Falls: Due to increased services and support for the elderly to remain at home, we are now getting more and more residents that are far more frail and suffering from dementia – we are not allowed to restrain residents (chemically or physically) without very strict protocols and procedures being in place. So how do we stop them from wandering and consequently falling? Increase staffing levels? Nope, the government doesn’t fund enough for that. Restrain them? Illegal and unethical. Remove walking aids so they don’t walk … you’re joking right? They will just walk without them, increasing their risk of falls. So now we demand minimal staff to watch residents with compromised mental state 24/7 like eagles and catch them when they fall … oh, but we are taught not to catch them because it can put both the person trying to catch them and the person falling at risk of injury.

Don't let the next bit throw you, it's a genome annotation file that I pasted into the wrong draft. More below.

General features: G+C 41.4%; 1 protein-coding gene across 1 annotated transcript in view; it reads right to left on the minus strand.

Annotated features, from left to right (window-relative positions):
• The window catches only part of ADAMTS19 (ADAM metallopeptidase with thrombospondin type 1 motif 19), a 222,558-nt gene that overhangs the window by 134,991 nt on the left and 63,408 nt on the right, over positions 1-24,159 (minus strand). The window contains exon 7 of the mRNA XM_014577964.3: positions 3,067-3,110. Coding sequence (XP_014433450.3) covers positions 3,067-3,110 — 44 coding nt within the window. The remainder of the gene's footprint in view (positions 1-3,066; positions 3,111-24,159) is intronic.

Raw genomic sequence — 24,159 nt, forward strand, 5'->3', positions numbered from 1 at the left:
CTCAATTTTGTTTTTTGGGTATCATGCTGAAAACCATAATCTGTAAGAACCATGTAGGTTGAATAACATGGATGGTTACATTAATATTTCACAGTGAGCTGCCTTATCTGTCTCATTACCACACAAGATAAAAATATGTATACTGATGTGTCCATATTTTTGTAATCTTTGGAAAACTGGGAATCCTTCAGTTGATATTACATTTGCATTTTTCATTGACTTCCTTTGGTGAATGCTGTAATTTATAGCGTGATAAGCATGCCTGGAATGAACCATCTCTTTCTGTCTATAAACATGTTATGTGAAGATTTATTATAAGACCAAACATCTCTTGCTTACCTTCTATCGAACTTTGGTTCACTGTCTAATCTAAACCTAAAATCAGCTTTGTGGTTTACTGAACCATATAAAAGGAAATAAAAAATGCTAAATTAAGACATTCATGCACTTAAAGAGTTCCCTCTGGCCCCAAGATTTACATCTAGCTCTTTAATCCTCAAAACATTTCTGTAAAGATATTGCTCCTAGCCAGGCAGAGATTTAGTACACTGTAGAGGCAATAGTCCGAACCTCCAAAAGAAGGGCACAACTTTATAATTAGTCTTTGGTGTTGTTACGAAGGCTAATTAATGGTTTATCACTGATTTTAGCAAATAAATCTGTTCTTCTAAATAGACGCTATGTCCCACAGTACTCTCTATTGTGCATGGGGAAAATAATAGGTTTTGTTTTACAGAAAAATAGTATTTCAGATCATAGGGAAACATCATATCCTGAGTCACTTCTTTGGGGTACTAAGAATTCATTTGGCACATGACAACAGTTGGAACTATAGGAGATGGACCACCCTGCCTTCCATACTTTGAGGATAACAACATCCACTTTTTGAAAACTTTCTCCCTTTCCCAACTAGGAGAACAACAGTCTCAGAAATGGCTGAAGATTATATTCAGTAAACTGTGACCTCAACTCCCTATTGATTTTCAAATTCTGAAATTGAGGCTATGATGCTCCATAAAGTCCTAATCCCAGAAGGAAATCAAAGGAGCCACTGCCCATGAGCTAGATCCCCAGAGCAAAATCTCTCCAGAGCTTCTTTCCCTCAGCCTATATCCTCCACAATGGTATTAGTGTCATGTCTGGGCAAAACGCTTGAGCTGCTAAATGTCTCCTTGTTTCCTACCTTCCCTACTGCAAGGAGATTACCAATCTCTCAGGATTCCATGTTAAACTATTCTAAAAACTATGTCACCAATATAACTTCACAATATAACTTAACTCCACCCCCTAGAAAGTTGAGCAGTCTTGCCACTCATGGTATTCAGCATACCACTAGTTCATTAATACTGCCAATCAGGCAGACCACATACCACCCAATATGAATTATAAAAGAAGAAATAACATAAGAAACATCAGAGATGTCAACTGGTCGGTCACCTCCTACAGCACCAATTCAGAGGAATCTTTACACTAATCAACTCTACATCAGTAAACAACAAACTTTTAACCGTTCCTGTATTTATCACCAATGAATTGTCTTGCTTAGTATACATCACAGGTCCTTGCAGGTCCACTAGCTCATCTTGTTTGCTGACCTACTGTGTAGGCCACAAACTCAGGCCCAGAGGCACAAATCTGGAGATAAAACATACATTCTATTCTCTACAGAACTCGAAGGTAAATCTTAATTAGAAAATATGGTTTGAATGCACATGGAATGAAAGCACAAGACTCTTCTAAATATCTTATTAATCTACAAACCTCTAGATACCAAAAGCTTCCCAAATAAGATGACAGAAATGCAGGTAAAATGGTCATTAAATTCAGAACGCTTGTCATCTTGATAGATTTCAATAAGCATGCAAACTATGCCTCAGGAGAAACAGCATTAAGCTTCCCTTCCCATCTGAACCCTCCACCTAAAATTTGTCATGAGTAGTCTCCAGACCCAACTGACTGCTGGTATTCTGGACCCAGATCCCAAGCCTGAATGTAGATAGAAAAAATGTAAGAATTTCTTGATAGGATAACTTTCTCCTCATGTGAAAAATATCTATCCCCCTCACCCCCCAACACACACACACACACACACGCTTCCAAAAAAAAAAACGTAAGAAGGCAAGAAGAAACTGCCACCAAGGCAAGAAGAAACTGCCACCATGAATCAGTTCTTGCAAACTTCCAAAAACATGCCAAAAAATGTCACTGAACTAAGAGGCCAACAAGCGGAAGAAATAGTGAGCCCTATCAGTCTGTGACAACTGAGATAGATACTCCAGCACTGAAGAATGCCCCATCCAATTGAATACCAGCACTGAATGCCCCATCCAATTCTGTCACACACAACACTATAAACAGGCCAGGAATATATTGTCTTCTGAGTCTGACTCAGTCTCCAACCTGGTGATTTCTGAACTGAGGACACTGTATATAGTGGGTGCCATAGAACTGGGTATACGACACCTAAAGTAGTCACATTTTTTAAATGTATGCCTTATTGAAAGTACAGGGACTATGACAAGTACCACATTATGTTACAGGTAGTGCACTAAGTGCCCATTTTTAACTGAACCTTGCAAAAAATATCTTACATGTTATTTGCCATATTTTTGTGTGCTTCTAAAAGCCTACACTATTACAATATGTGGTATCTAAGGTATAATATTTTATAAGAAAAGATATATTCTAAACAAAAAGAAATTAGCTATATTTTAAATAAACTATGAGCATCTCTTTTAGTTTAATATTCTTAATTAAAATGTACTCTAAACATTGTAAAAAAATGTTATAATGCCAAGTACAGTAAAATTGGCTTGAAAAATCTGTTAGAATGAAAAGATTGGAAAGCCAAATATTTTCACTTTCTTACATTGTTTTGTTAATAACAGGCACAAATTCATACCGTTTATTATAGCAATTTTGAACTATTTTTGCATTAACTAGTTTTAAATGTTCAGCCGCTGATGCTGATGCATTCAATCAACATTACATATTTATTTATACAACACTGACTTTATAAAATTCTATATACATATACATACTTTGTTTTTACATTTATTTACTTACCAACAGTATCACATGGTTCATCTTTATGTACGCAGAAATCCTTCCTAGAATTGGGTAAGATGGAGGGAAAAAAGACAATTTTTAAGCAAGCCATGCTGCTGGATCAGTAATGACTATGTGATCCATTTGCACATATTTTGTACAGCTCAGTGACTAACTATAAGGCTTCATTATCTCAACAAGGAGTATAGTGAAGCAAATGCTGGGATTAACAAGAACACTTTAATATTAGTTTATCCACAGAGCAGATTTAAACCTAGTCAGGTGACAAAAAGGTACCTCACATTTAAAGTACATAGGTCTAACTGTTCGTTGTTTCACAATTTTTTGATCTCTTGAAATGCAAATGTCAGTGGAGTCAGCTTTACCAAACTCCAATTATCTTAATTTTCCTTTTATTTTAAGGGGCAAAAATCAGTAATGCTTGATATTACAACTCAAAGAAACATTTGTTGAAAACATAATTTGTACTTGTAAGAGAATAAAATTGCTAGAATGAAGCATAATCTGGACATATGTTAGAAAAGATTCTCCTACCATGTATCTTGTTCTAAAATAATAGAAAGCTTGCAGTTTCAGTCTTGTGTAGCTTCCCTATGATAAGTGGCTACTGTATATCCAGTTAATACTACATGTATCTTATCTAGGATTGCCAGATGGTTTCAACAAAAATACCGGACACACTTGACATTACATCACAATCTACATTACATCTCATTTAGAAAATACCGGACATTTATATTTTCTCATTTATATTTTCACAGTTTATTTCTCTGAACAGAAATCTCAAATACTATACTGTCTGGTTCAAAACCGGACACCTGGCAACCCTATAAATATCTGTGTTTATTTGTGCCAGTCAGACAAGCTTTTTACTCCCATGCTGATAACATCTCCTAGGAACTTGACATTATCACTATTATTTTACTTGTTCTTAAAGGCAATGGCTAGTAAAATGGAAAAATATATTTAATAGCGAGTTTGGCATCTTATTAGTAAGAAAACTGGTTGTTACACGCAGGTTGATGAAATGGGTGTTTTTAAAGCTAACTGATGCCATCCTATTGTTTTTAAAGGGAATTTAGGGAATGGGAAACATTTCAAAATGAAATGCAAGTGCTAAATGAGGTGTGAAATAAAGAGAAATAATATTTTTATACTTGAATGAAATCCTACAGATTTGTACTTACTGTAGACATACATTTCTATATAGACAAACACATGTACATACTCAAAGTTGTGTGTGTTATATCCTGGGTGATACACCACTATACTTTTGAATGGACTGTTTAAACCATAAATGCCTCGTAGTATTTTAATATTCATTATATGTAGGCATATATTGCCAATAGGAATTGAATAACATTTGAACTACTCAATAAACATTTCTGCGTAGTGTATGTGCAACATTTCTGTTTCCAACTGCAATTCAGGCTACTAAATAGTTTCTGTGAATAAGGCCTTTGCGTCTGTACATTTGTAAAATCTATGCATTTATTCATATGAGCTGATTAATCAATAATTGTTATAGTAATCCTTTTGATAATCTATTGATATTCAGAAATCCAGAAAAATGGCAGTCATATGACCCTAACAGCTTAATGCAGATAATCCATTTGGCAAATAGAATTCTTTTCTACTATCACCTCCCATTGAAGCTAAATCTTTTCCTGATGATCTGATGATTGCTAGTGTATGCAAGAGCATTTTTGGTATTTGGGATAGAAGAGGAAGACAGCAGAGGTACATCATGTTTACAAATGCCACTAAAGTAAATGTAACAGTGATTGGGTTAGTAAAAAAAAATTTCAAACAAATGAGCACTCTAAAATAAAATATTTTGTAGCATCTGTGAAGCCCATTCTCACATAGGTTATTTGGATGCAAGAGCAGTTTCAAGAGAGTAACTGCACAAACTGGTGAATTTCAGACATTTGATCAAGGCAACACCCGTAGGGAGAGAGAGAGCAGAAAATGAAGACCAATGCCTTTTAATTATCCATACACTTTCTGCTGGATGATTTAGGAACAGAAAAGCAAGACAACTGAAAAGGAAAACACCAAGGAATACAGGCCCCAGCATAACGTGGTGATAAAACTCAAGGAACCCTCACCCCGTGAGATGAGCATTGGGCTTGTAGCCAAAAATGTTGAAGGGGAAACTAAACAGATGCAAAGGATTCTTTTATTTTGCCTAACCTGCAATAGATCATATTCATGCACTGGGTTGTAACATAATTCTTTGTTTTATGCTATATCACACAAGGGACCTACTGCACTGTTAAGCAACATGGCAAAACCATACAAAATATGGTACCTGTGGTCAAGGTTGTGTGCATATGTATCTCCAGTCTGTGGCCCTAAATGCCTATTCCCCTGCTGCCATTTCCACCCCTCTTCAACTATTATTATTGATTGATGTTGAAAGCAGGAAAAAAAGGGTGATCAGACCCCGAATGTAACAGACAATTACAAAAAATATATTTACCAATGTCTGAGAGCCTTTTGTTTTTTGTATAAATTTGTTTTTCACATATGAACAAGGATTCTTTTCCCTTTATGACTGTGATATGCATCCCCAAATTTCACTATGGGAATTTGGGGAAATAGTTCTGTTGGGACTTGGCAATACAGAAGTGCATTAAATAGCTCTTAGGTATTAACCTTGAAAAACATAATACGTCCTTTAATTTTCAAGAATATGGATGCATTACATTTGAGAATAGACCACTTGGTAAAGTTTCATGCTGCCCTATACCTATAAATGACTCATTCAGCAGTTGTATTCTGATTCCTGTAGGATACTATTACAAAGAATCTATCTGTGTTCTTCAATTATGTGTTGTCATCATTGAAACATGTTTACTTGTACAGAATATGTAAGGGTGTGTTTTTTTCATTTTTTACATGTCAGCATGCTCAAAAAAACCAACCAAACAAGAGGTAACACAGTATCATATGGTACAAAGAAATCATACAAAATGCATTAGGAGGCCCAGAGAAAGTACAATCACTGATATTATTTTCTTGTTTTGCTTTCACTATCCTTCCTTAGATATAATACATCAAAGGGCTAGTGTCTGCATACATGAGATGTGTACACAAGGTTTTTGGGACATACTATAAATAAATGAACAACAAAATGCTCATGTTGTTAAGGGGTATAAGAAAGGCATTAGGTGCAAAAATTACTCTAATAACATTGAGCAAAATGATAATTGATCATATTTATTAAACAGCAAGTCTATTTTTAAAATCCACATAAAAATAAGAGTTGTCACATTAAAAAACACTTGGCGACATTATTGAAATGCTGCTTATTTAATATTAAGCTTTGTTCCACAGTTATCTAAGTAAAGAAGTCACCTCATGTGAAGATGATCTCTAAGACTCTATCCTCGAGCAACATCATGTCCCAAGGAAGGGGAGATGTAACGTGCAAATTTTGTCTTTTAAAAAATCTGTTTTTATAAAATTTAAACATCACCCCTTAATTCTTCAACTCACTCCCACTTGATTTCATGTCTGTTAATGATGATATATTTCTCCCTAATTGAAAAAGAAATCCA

Choking: Again we are now getting residents at the worst of their disease proccess – dementia, CVA, Parkinson’s, etc. Factor in that you then have families who want them to continue to eat and drink a full ward diet because thickened drinks and vitamised meals are bland and unappetising, and the resident agrees… Do we let them starve or do we give them a normal diet? As professionals we explain the risks till we’re blue in the face, we give them the right diet and then you walk in the room and the family has left them a big box of chocolate and the resident is munching away like a kid in a chocolate factory.

Suicide: I must say in 14 years of aged care nursing I have never had to deal with this (I’m certainly not saying it doesn’t happen), but let’s take a look at the government again. The government actually stops funding for professional psychiatric help to any resident not deemed low care, all costs are then on the resident. However, if this resident was at home they would have access to funding through an EPC. So their mental health has to be managed by us nurses who have minimal training in mental health because we are aged care nurses.